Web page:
Almost 50 years ago, a woman who had had difficulty in falling pregnant turned to Wat Pra That at Doi Tung to ask Buddha for her wish for a son. Some nights later, she dreamt that a white horse came to pick her up taking her on a long journey. She fell pregnant & gave birth to a son, Samer Jaipinta.
The boy was a cranky child & the parents turned to a monk who advised them that a horse or elephant would console him. Too expensive for the family, the father drew pictures of a horse & an elephant on the household wall telling his son that the animals were always there with the boy to console and give him courage. The boy became calm, peaceful & properly behaved.
Samer grew up and finished school in his home town of Mae Chan then studied law in Bangkok but discontinued in his third year due to his father's illness. He joined the army cavalry and built up a reputation as a talented boxer (Muay Thai). As the Champion of Thailand, at age 30, he was preparing to fight for the World Championship when he simply gave it all up to be ordained a monk.
The now Pra Samer slipped away to meditate in the jungle caves surrounding Mae Sai & to travel extensively throughout the forested areas near the Thai-Burmese border. This was during the period when the infamous Golden Triangle was trafficking drugs to the world; a time that witnessed great damage to families & communities through drug addiction, kidnapping, prostitution and land control. It was in this atmosphere that Pra Samer was asked to combat the drug war by taking Buddhist teachings to the villages; selected in part on the basis that as a reputed boxer he could defend himself better than most monks! He needed such skills, on several ocassions being almost killed, indeed shot, by ruthless drug warlords.
Throughout the years, Pra Samer became well-known & respected amongst the hills folk who bestowed upon him the title "Kru Ba". In tall cliffs overlooking the valleys of Mae Chan, Pra Kru Ba selected a tranquil cave setting to practice meditation. Many came to see him for guidance urging him to build a monastery & in turn a temple on the site. Pra Kru Ba ultimately established 10 such monasteries in this remote area of the mountains of northern Thailand serving the neighbouring community, teaching novices and the orphaned,& caring for sometimes wayward hilltribe boys.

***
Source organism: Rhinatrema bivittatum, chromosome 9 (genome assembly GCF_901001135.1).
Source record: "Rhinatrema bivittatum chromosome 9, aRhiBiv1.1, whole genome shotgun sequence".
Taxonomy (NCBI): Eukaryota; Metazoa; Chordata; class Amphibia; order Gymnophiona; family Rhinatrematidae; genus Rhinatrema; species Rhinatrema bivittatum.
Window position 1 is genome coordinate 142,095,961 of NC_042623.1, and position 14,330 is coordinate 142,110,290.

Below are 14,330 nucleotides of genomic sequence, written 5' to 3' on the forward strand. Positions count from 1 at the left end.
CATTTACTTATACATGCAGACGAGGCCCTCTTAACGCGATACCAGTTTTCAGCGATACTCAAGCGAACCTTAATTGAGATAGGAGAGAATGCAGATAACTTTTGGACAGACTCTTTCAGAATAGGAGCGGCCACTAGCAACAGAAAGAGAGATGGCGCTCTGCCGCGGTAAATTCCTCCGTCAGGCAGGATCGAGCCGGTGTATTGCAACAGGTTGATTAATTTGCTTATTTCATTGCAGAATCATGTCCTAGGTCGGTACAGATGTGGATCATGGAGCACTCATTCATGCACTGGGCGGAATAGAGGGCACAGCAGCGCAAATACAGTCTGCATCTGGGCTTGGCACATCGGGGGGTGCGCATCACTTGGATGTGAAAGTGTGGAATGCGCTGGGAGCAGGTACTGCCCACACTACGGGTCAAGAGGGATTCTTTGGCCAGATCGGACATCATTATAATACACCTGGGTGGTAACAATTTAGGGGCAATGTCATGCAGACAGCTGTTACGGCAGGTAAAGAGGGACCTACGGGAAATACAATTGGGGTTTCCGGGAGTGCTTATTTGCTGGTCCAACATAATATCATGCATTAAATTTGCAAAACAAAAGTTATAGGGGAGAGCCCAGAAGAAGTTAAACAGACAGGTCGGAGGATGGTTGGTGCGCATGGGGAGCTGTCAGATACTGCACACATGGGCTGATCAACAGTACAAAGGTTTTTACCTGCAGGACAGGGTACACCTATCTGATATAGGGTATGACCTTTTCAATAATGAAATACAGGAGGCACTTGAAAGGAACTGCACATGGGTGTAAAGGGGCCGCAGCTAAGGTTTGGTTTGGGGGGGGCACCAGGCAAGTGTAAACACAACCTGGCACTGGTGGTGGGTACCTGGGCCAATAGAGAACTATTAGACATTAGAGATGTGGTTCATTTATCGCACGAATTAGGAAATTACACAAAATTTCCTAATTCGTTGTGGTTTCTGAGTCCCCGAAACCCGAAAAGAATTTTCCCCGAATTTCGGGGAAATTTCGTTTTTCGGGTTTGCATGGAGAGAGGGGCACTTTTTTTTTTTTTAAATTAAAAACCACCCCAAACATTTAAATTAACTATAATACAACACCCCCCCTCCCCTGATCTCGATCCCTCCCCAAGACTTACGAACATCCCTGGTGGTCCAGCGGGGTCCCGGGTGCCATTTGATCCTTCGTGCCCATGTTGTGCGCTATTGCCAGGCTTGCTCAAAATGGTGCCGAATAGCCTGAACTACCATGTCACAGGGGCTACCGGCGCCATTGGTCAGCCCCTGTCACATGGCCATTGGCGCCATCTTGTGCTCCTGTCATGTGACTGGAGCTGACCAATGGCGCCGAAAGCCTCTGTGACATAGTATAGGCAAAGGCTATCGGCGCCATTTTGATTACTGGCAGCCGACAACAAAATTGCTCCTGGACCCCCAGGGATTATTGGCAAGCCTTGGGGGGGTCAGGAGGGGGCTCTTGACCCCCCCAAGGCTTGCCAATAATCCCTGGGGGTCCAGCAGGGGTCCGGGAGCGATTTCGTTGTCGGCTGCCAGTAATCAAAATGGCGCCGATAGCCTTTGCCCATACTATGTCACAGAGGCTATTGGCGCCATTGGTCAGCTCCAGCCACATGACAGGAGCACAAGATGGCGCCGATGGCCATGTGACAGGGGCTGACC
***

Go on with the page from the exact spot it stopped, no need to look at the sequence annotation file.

It is common for animists to make an offering when one has had a stroke of luck. It was so when a hilltribesman recovered from sickness & donated a horse to the monastery. Pra Kru Ba realized immediately the important role a horse could play in his administering to the hill-tribes & the monastery quickly became known as "Sumnug Patibaat Dharma Thaam Pa Archa Tong" or the Golden Horse Monastery. Today, every morning at sunrise, novices & the orphans being schooled at the monastery still ride down from the mountains through the ricefields & along rivers to collect food offerings from the village believers. Orange robe clad monks on horseback, offering bowls attached, galloping on their typical asian ponies, many of them bareback, through rice fields & along dirt tracks alongside & through rivers is something special to witness.
Pra Kru Ba is a busy man administering to the hill-tribes & monasteries that he has established in this little accessible mountain region. I can not begin to describe the total joy in the eyes, in the voice & on the face of Myriama when Pra Kru Ba unexpectedly rode up the pathway to the temple trailed by half a dozen monks on horseback following 'taak-baat'; he is, after all travelling throughout the hill-tribes almost year-long.
What a man - he has the face, the SMILE, the aura that goes with such a legend. Supposedly slowed by various gun-shot wounds & poisoning suffered at the hands of drug-lords, you wouldn't know it. Unfortunately he doesn't speak English - he prayed at length & talked from his horse in Thai, then dismounted to give a Muay Thai class to 3 of his former pupils now working in the broader community who he was so pleased to again see. One cant but be moved by what Pra Kru Ba has done for the needy, the disadvantaged, the marginalised, the outcast. Its a potent reminder as one works away to make one's own stack!
If the above interests you, then I urge you to watch the multi-award winning documentary "Buddah's Lost Children". You'll quickly understand why this little seen monk is a legendary figure amongst Thais.
One can study at the Monastery, & yes, I'll be going & riding off for breakfast.........